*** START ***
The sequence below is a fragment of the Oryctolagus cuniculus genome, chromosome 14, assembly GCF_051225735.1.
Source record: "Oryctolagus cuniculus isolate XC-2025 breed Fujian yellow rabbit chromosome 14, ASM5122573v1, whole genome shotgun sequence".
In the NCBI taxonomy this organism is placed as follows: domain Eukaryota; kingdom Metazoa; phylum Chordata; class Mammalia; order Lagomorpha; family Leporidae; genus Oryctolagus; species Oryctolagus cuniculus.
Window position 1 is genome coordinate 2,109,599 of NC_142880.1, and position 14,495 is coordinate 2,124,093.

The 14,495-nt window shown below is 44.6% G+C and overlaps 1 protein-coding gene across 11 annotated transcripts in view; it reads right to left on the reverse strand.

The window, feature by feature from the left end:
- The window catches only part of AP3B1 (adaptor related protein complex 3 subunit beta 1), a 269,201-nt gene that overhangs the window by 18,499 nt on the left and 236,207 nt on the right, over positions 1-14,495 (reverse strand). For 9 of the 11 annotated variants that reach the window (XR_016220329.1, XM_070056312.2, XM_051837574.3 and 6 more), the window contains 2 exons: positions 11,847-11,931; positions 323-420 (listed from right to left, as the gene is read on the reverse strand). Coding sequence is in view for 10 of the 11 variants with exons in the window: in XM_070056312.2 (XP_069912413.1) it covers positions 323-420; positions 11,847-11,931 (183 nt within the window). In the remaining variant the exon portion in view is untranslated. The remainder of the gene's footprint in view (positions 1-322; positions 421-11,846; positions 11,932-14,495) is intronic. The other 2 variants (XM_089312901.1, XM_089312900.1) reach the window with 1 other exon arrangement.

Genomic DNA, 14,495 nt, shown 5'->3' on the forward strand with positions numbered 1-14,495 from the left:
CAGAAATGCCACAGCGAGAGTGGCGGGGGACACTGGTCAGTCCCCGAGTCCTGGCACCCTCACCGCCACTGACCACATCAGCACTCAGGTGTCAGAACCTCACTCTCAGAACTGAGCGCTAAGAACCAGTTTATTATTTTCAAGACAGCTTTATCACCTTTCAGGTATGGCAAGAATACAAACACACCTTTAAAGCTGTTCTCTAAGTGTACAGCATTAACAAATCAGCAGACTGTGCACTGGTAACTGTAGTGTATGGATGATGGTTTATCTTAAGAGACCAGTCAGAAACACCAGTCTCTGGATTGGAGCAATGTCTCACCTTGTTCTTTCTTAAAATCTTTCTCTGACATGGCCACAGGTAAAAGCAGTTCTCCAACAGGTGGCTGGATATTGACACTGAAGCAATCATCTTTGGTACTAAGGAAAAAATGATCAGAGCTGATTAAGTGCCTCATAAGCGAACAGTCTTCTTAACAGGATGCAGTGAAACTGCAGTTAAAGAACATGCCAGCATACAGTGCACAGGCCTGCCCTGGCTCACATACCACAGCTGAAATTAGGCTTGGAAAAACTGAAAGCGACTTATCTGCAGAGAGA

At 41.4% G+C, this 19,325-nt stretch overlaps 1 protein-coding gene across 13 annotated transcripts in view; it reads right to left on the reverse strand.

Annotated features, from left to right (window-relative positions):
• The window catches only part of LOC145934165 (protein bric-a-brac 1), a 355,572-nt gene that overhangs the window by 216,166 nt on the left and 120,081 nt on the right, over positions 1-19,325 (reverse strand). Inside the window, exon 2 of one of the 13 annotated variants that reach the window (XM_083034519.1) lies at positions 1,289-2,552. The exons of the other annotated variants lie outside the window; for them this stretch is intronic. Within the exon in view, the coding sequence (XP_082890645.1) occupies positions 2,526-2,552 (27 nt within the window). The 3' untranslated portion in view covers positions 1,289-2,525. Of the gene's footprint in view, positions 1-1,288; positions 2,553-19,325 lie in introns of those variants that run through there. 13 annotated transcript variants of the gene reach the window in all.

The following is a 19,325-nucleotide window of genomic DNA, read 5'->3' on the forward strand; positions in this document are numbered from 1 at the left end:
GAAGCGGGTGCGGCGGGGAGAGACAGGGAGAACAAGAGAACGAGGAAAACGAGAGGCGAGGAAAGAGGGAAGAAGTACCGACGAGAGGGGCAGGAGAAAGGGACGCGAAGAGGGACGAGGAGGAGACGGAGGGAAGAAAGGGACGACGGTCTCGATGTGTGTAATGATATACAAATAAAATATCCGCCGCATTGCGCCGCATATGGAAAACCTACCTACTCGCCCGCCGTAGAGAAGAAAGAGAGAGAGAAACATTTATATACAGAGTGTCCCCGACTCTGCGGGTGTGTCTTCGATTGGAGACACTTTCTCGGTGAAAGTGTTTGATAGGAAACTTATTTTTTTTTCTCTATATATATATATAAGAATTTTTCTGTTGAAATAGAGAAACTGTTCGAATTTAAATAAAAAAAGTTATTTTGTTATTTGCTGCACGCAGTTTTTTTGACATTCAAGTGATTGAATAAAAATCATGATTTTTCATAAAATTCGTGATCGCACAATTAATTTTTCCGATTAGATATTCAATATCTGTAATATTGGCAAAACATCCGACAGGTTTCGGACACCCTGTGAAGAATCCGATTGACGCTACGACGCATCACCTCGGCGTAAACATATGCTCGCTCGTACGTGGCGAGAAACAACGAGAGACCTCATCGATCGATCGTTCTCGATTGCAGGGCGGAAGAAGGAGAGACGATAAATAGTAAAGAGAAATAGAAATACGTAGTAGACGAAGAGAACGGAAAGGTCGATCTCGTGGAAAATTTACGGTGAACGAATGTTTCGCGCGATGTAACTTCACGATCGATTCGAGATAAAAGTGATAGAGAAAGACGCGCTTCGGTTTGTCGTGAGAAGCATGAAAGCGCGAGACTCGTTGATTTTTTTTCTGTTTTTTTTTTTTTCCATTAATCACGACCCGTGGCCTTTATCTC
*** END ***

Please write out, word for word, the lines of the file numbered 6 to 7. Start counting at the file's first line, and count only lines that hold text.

The window, feature by feature from the left end:
- The window catches only part of AP3B1 (adaptor related protein complex 3 subunit beta 1), a 269,201-nt gene that overhangs the window by 18,499 nt on the left and 236,207 nt on the right, over positions 1-14,495 (reverse strand). For 9 of the 11 annotated variants that reach the window (XR_016220329.1, XM_070056312.2, XM_051837574.3 and 6 more), the window contains 2 exons: positions 11,847-11,931; positions 323-420 (listed from right to left, as the gene is read on the reverse strand). Coding sequence is in view for 10 of the 11 variants with exons in the window: in XM_070056312.2 (XP_069912413.1) it covers positions 323-420; positions 11,847-11,931 (183 nt within the window). In the remaining variant the exon portion in view is untranslated. The remainder of the gene's footprint in view (positions 1-322; positions 421-11,846; positions 11,932-14,495) is intronic. The other 2 variants (XM_089312901.1, XM_089312900.1) reach the window with 1 other exon arrangement.